Typeface Ciao communicates auditive intonations of the spoken word
“Reading and writing text, whether on screen or in print, has never been as widespread as it is now,” says Massimiliano Audretsch. The German-Italian graphic and type designer has recently completed a postgraduate degree from Karlsruhe University of Arts and Design. In his graduate project Ciao, he explores the formulaic compositions behind a letterform and the societal roles it consequently shapes. Designing a publication, a typeface and some installations to expand on the matter, Massimiliano talks us through the ins and outs of Ciao and the phonetic language code he’s devised as a result.
“Every letter of the Latin alphabet has a well-defined form which is associated with one or more sounds within each individual language,” says the designer. Though we consume vast amounts of content from reading our phonetic alphabet, languages formed of Latin glyphs have no intonations in pitch attached to the written language, unlike the written Chinese language for example.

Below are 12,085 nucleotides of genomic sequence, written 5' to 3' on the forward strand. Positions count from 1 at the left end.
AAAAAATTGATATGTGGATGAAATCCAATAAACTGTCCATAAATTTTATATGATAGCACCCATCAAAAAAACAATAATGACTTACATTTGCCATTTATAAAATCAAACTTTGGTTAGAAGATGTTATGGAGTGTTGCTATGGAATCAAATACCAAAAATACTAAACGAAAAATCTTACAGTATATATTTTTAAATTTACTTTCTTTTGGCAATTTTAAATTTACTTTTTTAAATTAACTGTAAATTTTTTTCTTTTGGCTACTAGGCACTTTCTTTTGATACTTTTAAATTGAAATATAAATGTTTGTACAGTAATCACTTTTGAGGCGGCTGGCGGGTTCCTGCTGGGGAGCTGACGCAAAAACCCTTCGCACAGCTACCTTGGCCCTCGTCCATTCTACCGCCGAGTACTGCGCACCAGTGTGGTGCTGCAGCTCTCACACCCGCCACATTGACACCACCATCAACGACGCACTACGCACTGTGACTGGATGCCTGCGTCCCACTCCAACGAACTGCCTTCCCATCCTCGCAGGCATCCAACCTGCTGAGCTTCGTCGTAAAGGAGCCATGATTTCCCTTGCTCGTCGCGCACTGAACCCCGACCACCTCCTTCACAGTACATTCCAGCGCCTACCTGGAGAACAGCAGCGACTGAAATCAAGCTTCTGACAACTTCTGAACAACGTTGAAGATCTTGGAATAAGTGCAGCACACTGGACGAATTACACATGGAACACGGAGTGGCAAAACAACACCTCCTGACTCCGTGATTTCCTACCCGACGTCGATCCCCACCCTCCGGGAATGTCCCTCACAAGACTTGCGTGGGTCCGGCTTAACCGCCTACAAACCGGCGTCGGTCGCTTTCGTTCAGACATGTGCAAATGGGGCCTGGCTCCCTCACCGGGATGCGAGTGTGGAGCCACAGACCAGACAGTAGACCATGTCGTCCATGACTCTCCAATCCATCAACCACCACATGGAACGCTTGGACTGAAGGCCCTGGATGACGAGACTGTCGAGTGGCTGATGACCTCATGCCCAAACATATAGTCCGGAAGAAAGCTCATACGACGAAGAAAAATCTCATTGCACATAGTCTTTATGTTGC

For his thesis, Massimiliano has designed a conceptual typeface which includes the intonation of how it is spoken. Naming it Ciao as an acronym for “Comprendere Istruzioni di Accentuazione vocale a Occhio nudo”, the phrase roughly translates as “perceiving intonation with your eyes”. Originally inspired by the historic pencil sketches of the American typographer and puppet designer William Addison Dwiggins, Massimiliano was first attracted to the individual elements of each carefully drawn letter, as well as their unconventional shape connected only by hairlines.
“No repetitive pattern is recognisable,” the designer adds on the pencil designs. “Each letter follows a self-contained principle. I went onto contact Bruce Kennett (current administrator of W. A. Dwiggins’ estate) and I found out the sketch is probably a technical draft for a typewrite head, not even a font. It’s just a guideline for finding a form.”